Out-of-pocket expenditure per hospitalisation stands at Rs 15,937 in rural areas and Rs 22,031 in urban areas
How healthy is India? The general impression of a faltering public sector health care system apart, the question has assumed even more importance amid the novel coronavirus disease (COVID-19) pandemic. Even earlier, Prime Minister Narendra Modi never missed a chance to urge his citizens to focus on health and well-being — even promoting yoga internationally.
So, has our health infrastructure improved? Is care more accessible now? A good place to pick up hints is the fourth health survey that was released in July 2020 as part of the 75th round of National Sample Survey.
The National Sample Survey Office, India’s premier sample survey body, conducted it between July 2017 and June 2018 in rural and urban areas of every Indian district. The sample size: 113,823 households.
Let’s look at three important questions it answers:
How frequently is India falling ill?
The NSS report looks at two parameters to answer the question: The percentage of people who responded that they were ailing at some point in the 15 days prior to the survey — gives an idea of the population that was unwell — and the percentage of respondents hospitalised within the past 365 days.
The survey found that 6.8 per cent rural population had been unwell. That rose to 9.1 per cent in urban areas.
To put it in perspective, the 52nd NSSO round (July 1995-June 1996) — the last time the agency surveyed an entire year — the proportion of those ailing was 5.5 per cent (rural) and 5.4 per cent (urban).
The 60th round (Jan-June 2004) and 71st round (Jan-June 2014) rounds had higher proportions, but the survey periods were only six months.
Nearly 3 per cent of the sample population was hospitalised at some point in the preceding year — 2.6 per cent in rural areas and 3.4 per cent in urban.
Respondents preferred private hospitals (55 per cent) to avail in-patient treatment over public ones (42 per cent). Charitable / trust / non-profit-run hospitals had a share of nearly 3 per cent.
What ails Indians the most?
Infections were the most common ailment, found in 35.7 per cent of the rural ailing population and 25.4 per cent of urban. These included:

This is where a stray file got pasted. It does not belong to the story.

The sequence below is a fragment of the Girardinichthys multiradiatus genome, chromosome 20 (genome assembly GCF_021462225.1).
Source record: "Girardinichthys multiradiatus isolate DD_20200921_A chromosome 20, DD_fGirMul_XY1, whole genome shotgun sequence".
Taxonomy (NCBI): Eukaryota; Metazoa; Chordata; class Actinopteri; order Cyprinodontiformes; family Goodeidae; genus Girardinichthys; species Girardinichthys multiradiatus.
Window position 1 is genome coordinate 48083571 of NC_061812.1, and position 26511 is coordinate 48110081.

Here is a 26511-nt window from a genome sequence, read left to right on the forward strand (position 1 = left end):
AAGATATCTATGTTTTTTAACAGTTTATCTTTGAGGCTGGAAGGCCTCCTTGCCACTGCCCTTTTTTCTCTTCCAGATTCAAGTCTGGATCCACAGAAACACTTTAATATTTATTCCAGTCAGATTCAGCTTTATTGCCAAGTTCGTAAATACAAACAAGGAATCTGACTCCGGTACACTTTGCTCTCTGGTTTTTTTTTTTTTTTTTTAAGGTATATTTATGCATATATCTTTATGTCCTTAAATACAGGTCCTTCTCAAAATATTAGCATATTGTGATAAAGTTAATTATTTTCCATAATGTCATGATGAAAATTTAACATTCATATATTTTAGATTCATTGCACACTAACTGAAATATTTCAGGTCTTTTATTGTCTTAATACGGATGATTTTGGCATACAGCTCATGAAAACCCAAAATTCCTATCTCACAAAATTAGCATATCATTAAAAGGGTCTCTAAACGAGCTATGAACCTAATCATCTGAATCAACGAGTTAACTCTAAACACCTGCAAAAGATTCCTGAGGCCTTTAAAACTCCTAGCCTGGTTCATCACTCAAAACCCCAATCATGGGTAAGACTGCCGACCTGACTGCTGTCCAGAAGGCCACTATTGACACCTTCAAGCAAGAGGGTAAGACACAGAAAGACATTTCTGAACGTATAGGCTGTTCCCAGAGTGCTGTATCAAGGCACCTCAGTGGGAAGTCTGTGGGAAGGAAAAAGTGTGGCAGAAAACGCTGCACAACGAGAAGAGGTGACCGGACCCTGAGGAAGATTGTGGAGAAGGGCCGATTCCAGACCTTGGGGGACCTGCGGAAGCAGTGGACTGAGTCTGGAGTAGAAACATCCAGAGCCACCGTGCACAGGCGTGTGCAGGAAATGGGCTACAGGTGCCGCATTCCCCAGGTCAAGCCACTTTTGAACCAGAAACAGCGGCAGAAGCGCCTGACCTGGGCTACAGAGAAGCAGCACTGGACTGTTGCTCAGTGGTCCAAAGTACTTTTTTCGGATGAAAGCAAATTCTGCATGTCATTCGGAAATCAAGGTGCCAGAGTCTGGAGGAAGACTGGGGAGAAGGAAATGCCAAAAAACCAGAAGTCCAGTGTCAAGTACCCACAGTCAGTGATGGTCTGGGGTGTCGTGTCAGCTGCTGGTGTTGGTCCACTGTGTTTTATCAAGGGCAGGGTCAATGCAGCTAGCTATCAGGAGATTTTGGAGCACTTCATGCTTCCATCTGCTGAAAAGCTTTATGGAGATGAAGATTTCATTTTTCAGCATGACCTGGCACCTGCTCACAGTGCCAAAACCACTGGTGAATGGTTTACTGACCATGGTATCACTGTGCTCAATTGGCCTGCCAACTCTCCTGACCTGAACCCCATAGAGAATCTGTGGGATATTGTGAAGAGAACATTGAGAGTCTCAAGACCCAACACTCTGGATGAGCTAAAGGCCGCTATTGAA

These were followed by cardiovascular, endocrine and respiratory diseases.
While 41.4 per cent rural ailing population went to private clinics for consultation, 32.5 per cent went to a government hospital and 20.8 per cent went to a private hospital.
In urban areas, the share of private clinics was 44.3 per cent while government hospitals had 26.2 per cent and private hospital 27.3 per cent.
Infections remained the main cause of hospitalisations as well — 31.3 per cent in rural areas and 31.6 per cent in urban areas. The subsequent reasons were injuries, cardiovascular diseases, gastro-intestinal and psychiatric and nurological.
How expensive is hospitalisation?
There are three parameters the report looked at:
An average hospitalisation in India cost 20,135, up from Rs 18,268 in the 71st round (Jan-June 2014).
In rural areas, the average cost was Rs 16,676 (up from Rs 14,935) while in urban areas it increased to Rs 26,475 from from Rs 24,436.
While charges at government and public hospitals dropped 27.3 per cent, the private ones turned 23.2 per cent more expensive. This triggered an overall increase.
The treatment of cancer was the most expensive, followed by those of cardiovascular and musculo-skeletal disorders.
The report highlighted that 85.9 per cent rural and 80.9 per cent urban population had no health insurance.
On an average, about Rs 15,937 in rural India and Rs 22,031 in urban India were spent out of pocket per hospitalisation. The expenses were relatively lower at government / public hospitals — Rs 4,072 (rural) and Rs 4,408 (urban) on an average — than at private ones: About Rs 26,157 (rural) and Rs 32,047 (urban).
In 79.5 per cent of rural hospitalisations, families relied on savings to pay the bills. In another 13.4 per cent, they borrowed. Some also sold physical assets or took contributions from others.
In urban areas, 83.7 per cent families relied on savings to pay for hospitalisation while 8.5 per cent borrowed.
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